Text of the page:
A great example of the authors’ distortion relates to Australian Jews’ support of Israel and Zionism. The authors’ case is reasonably sound. I have no doubt the majority of Australian Jews do feel strongly about Israel. But it is almost as if they cannot help but trip over their own rhetoric. They cite the very comprehensive Gen 08 survey. According to the survey 80 per cent of Australian Jews defined themselves as Zionists. But they omit something crucial. The definition of Zionism was so broad as to make it meaning less as Jeremy Kenner explained in the September 2009 of the Australian Jewish Democratic Society Newsletter:
“Perhaps most problematic is the question Do you regard yourself as a Zionist? With the accompanying explanation that By the term Zionist we mean that you feel connected to the Jewish people, to Jewish history, culture and beliefs, the Hebrew language and the Jewish homeland, Israel.” (p15 of the survey)
I can vouch that even though I’m a militant post-Zionist, my survey form said that I was a Zionist, although I haven’t applied that term to myself for just under half a century. By the same token, one of Mendes and Dyrenfurth favourite “anti-Zionist Fundamentalists”, Noam Chomsky, would have also been defined as a Zionist.
A crucial argument in relation to any academic boycott of Israel is the behaviour of Israeli universities. Mendes and Dyrenfurth finally engage with the argument in their conclusion. They write:
“That in 2012, the targeted university’s president, Joseph Klafter, had courageously granted approval to students organisations seeking to hold demonstrations on campus commemorating the Nakba, earning him a nationalist inspired backlash…”
The president of Tel Aviv University didn’t think he was courageous, merely obeying the law as he had no choice. In a message to students he wrote (Heb):
“At the request of some students, the university approved activities to commemorate Nakba Day, in accordance with the principles of democracy and the law of the State of Israel. The university acted in accordance with the law, which makes it illegal to prevent expressing any opinion in this regard. At the same time the university made the organisers bear all the costs of carrying out the demonstration [ie security guards presence-tr[ thus maintaining the careful balance mandated by the law.”
So a university president who had no legal means of preventing a demonstration should be given credit for not breaking the law?
Of all the examples in which the authors, shall we say, stretch the truth, none illustrates the case better than the one on pp124-125. Referring to the French company Veolia, which operates the light rail into Occupied East Jerusalem and citing an article in Haaretz from 2012, they write:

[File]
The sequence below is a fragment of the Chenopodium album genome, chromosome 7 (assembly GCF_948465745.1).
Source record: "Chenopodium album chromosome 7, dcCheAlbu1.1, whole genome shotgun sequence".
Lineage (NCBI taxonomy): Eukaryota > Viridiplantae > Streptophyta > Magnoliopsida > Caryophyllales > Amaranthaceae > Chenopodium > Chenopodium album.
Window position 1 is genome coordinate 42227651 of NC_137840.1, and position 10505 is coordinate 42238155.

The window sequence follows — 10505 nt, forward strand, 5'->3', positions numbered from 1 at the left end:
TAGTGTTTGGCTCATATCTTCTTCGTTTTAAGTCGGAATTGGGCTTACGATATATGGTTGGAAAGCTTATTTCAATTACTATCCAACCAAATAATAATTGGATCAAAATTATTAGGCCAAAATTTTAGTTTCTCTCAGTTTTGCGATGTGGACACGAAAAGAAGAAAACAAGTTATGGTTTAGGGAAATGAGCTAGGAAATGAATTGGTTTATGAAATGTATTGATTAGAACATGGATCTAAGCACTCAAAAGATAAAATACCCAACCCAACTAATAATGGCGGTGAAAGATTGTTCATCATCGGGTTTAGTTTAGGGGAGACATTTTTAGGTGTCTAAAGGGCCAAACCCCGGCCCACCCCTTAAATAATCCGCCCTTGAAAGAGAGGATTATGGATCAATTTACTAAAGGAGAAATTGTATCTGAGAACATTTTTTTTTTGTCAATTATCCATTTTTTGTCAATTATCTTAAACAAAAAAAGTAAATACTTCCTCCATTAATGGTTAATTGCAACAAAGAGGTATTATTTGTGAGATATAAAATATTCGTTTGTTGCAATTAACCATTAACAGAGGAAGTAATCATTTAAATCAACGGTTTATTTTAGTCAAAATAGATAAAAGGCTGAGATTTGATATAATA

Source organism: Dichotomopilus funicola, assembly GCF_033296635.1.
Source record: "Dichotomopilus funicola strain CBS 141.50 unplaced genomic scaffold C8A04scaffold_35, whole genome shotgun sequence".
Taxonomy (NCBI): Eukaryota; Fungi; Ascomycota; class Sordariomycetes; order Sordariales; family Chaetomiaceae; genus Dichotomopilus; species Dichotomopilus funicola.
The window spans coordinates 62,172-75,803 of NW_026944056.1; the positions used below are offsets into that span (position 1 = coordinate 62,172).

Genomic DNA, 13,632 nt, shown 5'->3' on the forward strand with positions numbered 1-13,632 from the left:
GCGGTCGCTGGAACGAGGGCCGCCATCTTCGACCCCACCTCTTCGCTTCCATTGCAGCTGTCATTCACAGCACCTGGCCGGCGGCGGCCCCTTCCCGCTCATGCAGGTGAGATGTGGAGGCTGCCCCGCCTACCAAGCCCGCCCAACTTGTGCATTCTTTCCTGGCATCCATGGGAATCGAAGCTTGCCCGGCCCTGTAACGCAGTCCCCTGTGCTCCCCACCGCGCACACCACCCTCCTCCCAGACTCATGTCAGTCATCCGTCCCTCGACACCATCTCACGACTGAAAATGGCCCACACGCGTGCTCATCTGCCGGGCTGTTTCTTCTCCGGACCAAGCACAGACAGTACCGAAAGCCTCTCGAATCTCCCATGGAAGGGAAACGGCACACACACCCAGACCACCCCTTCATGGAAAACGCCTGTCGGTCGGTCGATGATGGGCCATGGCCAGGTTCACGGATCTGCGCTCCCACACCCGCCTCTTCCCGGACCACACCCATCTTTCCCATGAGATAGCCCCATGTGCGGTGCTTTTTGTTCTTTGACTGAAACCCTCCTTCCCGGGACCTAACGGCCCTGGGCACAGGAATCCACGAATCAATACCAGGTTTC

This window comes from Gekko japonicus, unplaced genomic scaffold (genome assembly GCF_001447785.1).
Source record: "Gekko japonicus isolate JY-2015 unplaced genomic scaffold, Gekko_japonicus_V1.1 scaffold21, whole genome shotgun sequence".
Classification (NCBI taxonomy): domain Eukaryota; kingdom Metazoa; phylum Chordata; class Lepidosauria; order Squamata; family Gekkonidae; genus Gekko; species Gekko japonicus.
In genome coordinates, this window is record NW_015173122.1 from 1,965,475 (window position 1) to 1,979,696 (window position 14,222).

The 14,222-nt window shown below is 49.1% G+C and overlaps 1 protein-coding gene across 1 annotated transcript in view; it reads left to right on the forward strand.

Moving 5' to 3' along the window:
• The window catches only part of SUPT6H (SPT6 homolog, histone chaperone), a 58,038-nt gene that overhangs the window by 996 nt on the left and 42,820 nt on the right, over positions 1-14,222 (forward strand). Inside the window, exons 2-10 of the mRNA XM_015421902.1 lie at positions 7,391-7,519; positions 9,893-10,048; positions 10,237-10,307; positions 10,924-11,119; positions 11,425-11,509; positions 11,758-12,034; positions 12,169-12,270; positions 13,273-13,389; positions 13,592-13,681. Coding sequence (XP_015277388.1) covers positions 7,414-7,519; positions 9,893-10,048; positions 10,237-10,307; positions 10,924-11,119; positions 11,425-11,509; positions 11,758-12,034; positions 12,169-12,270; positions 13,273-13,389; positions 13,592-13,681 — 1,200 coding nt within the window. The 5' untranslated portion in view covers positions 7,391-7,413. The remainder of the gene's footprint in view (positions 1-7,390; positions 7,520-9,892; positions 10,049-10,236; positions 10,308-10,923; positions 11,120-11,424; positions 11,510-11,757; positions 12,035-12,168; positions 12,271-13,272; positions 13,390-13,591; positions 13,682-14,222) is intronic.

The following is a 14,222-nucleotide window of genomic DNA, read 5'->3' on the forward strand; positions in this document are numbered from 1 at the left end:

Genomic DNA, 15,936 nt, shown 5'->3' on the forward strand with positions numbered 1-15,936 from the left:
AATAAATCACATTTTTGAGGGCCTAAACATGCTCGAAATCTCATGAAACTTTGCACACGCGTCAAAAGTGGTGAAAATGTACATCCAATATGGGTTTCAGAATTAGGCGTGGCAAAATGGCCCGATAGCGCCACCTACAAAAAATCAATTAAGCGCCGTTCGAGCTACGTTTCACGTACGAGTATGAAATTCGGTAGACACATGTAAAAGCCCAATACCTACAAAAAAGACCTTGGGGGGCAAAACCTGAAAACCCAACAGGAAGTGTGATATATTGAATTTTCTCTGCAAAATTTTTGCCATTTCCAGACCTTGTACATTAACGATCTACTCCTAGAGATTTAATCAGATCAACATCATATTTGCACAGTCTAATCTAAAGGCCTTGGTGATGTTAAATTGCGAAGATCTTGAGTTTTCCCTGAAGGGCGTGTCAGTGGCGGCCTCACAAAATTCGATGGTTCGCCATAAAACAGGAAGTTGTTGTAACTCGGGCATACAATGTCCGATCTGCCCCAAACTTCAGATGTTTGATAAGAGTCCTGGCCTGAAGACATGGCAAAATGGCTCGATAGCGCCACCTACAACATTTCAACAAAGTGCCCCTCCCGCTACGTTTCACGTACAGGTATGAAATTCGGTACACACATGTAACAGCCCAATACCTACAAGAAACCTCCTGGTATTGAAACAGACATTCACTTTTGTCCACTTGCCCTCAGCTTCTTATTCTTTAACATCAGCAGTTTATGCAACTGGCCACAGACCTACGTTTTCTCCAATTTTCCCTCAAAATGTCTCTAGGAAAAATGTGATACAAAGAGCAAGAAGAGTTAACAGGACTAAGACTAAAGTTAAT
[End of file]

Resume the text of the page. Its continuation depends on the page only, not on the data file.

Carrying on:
“On several occasions when the transport and water management company was not offered a contract or its existing contract was not renewed, BDS activists claimed ‘victory’. Mostly, BDS activists merely inferred the reasons behind each decision and more generally ignored the company’s long-term strategy of withdrawing from the transport business.”
There’s an irony in the last clause. You see Veolia didn’t quite withdraw from transport, it went into partnership setting up Transdev, which now manages the light rail operation. And Transdev has not only not moved away from public transport it has expanded its PT operations. And the irony? Both authors live in Melbourne. In August 2013, a year and half after the Haaretz article, Transdev took over 30 per cent of Melbourne bus services. Transdev operate 52 routes across metropolitan Melbourne with a fleet of around 500 buses from four depots. It’s just about impossible to travel through Melbourne without seeing their buses. Yep, they are withdrawing from the transport business.
Simply Wrong arguments
Language is one thing, distortion is another, but Mendes’ and Dyrenfurth’s arguments are simply wrong.
Here’s an egregious example: BDS singles only Israel for boycott, ignoring far worse human rights abuses and bitter ethnic-religious conflicts. If anything, Israeli actions are far less brutal than the behaviour of China in Tibet, the United States during Vietnam, Indonesia in Aceh and formerly East Timor and Russia in Chechnya.
Check out the claim: find out the death toll provided by Amnesty International, Human Rights Watch or even Wikipedia for Tibet, Aceh and even Chechnya during the BDS period of 2005-2015. They are all far lower than the figures for the Palestinian people.